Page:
Born 1957 in Atlanta, Georgia; lives in New York, New York
In the spring of 1986, a young American filmmaker presented his debut feature at the Cannes Film Festival: a low-budget, black-and-white production entitled She’s Gotta Have It. Set in the Fort Greene district of Brooklyn, a bohemian enclave of African- American sophisticates, it told of a graphic designer conflicted by the attention of three male suitors and her inability to commit to any of them. She’s Gotta Have It introduced a new voice to American film and announced the driving preoccupation of its twenty-nine-year-old writer-director, Spike Lee, with the divisive forces in contemporary life.
In each of his celebrated narrative films, Lee confronts various forms of antagonism head on: racial (Do the Right Thing  ), sexual (She Hate Me  ), or both (Jungle Fever  ); creative (Mo’ Better Blues  ); ideological (Malcolm X  ); and fraternal (Get on the Bus  ). His interest in dialectic oppositions is reflected in his artistic practice, which alternates between dramatic narrative and documentary, film and video, independent movies and studio productions, theatrical features and television programs. In 2006, Lee released one of his most commercially successful films, the lean, star-studded Hollywood heist thriller Inside Man, as well as one of the most acclaimed works of his career, an expansive television documentary on Hurricane Katrina broadcast on HBO. Sprawling, exhaustive, and furious, When the Levees Broke: A Requiem in Four Acts memorializes New Orleans before, during, and after the devastation wrought in 2005 by natural forces and human neglect. Using the spontaneous rhythms and associative leaps of jazz music, Lee orchestrates an immense amount of material (interviews, archival footage, photographs, news reports) over four hours of sustained intensity. Both a historically vital document and an emotionally overwhelming experience, When the Levees Broke is the culmination of Lee’s formal and ethical concerns—but only the beginning, hopes the filmmaker, of a proper reckoning with this great national tragedy. “One of the things I hope this documentary does is remind Americans that New Orleans is not over with,” Lee has said. “Americans have very, very short attention spans,” he continues. “And, I’ll admit there was eventually a thing called Katrina fatigue. But if you go to New Orleans, only one-fourth of the population is there. People are still not home. So hopefully this documentary will bring this fiasco, this travesty, back to the attention of the American people.” NATHAN LEE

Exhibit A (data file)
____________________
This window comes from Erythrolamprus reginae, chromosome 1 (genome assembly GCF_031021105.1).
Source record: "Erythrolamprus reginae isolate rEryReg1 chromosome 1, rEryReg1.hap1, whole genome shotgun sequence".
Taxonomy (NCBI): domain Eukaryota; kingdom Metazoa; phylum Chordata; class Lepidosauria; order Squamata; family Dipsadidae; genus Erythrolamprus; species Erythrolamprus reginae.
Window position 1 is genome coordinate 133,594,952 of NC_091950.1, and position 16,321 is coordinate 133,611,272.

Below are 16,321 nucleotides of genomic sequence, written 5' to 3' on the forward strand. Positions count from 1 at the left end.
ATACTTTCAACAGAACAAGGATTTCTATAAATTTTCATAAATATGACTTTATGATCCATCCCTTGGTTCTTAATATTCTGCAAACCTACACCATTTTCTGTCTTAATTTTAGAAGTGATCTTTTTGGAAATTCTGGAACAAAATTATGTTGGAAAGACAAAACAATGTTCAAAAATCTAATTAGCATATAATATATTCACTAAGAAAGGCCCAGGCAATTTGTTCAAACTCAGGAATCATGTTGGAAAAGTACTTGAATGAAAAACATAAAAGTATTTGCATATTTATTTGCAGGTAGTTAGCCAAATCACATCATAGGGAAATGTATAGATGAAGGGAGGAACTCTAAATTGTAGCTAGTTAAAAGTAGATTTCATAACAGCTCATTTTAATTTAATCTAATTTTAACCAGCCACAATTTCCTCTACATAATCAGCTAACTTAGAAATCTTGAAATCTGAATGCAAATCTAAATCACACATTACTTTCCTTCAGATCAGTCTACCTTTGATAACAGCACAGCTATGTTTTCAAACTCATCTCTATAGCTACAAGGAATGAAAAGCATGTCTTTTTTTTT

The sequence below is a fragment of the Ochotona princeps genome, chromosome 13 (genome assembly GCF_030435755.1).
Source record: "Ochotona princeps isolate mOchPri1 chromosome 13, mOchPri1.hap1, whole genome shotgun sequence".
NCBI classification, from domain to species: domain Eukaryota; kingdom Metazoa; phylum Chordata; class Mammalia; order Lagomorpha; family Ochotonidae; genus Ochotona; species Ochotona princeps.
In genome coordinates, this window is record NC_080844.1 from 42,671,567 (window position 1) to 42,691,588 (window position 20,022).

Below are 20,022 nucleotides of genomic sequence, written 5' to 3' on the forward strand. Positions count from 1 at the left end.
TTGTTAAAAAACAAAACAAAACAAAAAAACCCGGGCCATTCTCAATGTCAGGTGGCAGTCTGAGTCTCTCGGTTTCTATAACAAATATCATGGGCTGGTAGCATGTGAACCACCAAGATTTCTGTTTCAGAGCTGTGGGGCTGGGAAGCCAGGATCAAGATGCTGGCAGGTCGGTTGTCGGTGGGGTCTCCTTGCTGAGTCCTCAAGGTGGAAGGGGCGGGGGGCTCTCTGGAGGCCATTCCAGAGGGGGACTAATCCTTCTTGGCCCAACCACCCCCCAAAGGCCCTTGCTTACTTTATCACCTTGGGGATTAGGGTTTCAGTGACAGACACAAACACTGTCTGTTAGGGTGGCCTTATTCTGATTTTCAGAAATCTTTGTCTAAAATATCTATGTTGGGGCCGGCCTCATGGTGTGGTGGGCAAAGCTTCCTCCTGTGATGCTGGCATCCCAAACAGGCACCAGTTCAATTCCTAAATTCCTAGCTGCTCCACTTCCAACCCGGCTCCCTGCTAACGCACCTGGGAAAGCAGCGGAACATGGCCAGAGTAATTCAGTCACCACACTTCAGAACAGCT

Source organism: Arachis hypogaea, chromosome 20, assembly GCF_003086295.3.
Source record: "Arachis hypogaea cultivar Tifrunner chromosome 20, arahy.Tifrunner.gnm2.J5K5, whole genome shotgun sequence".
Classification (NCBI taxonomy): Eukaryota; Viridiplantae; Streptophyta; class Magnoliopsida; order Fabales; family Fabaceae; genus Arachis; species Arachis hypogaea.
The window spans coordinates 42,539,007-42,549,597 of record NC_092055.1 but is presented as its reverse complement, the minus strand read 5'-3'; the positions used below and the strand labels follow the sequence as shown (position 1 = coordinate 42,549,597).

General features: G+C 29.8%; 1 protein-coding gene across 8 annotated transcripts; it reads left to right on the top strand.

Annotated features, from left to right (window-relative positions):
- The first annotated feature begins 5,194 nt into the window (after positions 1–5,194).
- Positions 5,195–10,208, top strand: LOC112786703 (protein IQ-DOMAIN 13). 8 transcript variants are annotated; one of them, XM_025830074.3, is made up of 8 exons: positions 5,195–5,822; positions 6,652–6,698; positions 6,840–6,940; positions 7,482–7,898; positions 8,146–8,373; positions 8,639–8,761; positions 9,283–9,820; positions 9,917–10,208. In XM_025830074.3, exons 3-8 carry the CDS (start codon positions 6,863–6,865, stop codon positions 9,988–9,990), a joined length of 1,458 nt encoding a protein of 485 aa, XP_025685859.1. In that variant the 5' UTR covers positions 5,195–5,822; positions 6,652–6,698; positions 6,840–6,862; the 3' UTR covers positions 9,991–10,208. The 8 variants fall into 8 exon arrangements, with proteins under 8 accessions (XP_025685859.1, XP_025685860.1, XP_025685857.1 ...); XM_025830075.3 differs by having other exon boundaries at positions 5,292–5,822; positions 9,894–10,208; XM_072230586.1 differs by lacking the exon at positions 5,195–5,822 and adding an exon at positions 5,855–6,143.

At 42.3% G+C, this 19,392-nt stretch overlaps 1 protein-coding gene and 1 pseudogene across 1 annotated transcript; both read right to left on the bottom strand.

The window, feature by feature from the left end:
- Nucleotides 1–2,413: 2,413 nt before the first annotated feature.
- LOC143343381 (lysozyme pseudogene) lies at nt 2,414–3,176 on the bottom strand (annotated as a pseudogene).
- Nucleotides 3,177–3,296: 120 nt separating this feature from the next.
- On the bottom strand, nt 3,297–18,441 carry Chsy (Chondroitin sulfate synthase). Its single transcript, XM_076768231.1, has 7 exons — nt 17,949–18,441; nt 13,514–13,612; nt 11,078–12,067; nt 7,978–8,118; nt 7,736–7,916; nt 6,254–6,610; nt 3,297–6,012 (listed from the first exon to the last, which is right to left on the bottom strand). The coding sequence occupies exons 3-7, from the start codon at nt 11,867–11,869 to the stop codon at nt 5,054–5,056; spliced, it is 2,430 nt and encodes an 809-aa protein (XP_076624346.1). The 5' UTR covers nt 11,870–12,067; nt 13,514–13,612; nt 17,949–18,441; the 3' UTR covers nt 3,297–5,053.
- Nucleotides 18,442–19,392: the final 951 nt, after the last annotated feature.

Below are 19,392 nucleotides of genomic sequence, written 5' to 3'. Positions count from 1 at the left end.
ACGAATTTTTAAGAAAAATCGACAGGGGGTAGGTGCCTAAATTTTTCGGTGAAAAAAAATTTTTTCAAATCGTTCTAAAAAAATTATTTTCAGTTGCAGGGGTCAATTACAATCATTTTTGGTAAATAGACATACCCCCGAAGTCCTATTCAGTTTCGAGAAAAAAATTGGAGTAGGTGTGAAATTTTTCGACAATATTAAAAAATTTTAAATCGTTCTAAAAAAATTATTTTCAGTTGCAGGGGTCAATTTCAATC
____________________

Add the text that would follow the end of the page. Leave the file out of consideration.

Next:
Spike Lee, Spike Lee in the aftermath of Hurricane Katrina during the production of When the Levees Broke: A Requiem in Four Acts, 2006. Photo courtesy of Charlie Varley.